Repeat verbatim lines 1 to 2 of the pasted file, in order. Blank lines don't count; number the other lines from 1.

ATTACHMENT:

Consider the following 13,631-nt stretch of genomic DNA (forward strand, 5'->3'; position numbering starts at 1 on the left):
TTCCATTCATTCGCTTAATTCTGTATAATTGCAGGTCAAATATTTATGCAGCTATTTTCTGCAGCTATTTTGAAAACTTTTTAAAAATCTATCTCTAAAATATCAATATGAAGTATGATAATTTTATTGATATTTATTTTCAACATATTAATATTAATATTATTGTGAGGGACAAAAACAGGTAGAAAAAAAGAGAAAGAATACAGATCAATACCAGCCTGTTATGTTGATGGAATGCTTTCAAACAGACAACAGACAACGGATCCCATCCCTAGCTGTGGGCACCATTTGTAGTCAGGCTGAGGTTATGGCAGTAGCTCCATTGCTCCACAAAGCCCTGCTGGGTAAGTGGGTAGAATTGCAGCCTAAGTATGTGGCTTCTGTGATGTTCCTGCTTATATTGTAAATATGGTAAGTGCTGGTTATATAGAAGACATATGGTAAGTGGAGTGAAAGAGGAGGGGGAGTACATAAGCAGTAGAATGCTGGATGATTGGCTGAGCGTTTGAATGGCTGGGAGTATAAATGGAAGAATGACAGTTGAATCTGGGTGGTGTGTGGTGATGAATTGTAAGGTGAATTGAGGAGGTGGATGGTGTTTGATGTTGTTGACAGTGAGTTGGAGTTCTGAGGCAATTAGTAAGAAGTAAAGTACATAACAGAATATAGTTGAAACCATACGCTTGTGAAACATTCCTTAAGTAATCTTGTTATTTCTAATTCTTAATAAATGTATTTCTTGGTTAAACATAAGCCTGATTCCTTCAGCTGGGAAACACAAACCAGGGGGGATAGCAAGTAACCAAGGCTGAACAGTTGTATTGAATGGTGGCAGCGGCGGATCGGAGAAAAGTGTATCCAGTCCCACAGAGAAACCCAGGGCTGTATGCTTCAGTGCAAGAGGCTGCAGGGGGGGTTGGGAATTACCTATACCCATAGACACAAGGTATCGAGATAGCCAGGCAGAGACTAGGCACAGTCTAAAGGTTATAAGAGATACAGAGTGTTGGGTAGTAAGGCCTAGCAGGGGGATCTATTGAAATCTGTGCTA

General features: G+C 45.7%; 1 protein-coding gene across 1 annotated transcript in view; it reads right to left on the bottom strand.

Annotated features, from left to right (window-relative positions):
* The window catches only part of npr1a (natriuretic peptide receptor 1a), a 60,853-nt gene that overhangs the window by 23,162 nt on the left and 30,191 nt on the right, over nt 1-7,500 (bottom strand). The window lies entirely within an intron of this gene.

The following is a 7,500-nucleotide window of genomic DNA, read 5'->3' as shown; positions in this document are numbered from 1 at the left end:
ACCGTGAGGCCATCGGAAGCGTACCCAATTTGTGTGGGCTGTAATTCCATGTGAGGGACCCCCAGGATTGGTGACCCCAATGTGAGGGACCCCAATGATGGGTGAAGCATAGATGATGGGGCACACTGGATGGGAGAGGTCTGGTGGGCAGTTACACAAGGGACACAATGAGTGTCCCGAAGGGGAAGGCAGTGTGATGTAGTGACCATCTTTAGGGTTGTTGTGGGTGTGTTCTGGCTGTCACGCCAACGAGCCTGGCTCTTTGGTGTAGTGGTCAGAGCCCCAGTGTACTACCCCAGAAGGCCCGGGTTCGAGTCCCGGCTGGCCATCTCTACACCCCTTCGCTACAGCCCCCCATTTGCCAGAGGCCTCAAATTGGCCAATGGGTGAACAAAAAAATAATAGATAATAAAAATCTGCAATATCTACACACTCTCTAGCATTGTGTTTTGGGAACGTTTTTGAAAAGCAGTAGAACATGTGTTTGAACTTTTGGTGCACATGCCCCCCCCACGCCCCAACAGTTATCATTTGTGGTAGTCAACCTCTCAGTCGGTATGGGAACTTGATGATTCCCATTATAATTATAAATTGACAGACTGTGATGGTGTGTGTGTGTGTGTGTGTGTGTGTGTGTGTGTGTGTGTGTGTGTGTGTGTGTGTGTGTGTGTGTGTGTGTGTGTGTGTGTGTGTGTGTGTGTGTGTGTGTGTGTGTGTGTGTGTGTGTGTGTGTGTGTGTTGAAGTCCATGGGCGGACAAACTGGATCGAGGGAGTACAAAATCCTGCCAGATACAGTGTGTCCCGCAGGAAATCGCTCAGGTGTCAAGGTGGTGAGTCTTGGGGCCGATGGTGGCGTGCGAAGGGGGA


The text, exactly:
Consider the following 13,631-nt stretch of genomic DNA (forward strand, 5'->3'; position numbering starts at 1 on the left):
TTCCATTCATTCGCTTAATTCTGTATAATTGCAGGTCAAATATTTATGCAGCTATTTTCTGCAGCTATTTTGAAAACTTTTTAAAAATCTATCTCTAAAATATCAATATGAAGTATGATAATTTTATTGATATTTATTTTCAACATATTAATATTAATATTATTGTGAGGGACAAAAACAGGTAGAAAAAAAGAGAAAGAATACAGATCAATACCAGCCTGTTATGTTGATGGAATGCTTTCAAACAGACAACAGACAACGGATCCCATCCCTAGCTGTGGGCACCATTTGTAGTCAGGCTGAGGTTATGGCAGTAGCTCCATTGCTCCACAAAGCCCTGCTGGGTAAGTGGGTAGAATTGCAGCCTAAGTATGTGGCTTCTGTGATGTTCCTGCTTATATTGTAAATATGGTAAGTGCTGGTTATATAGAAGACATATGGTAAGTGGAGTGAAAGAGGAGGGGGAGTACATAAGCAGTAGAATGCTGGATGATTGGCTGAGCGTTTGAATGGCTGGGAGTATAAATGGAAGAATGACAGTTGAATCTGGGTGGTGTGTGGTGATGAATTGTAAGGTGAATTGAGGAGGTGGATGGTGTTTGATGTTGTTGACAGTGAGTTGGAGTTCTGAGGCAATTAGTAAGAAGTAAAGTACATAACAGAATATAGTTGAAACCATACGCTTGTGAAACATTCCTTAAGTAATCTTGTTATTTCTAATTCTTAATAAATGTATTTCTTGGTTAAACATAAGCCTGATTCCTTCAGCTGGGAAACACAAACCAGGGGGGATAGCAAGTAACCAAGGCTGAACAGTTGTATTGAATGGTGGCAGCGGCGGATCGGAGAAAAGTGTATCCAGTCCCACAGAGAAACCCAGGGCTGTATGCTTCAGTGCAAGAGGCTGCAGGGGGGGTTGGGAATTACCTATACCCATAGACACAAGGTATCGAGATAGCCAGGCAGAGACTAGGCACAGTCTAAAGGTTATAAGAGATACAGAGTGTTGGGTAGTAAGGCCTAGCAGGGGGATCTATTGAAATCTGTGCTA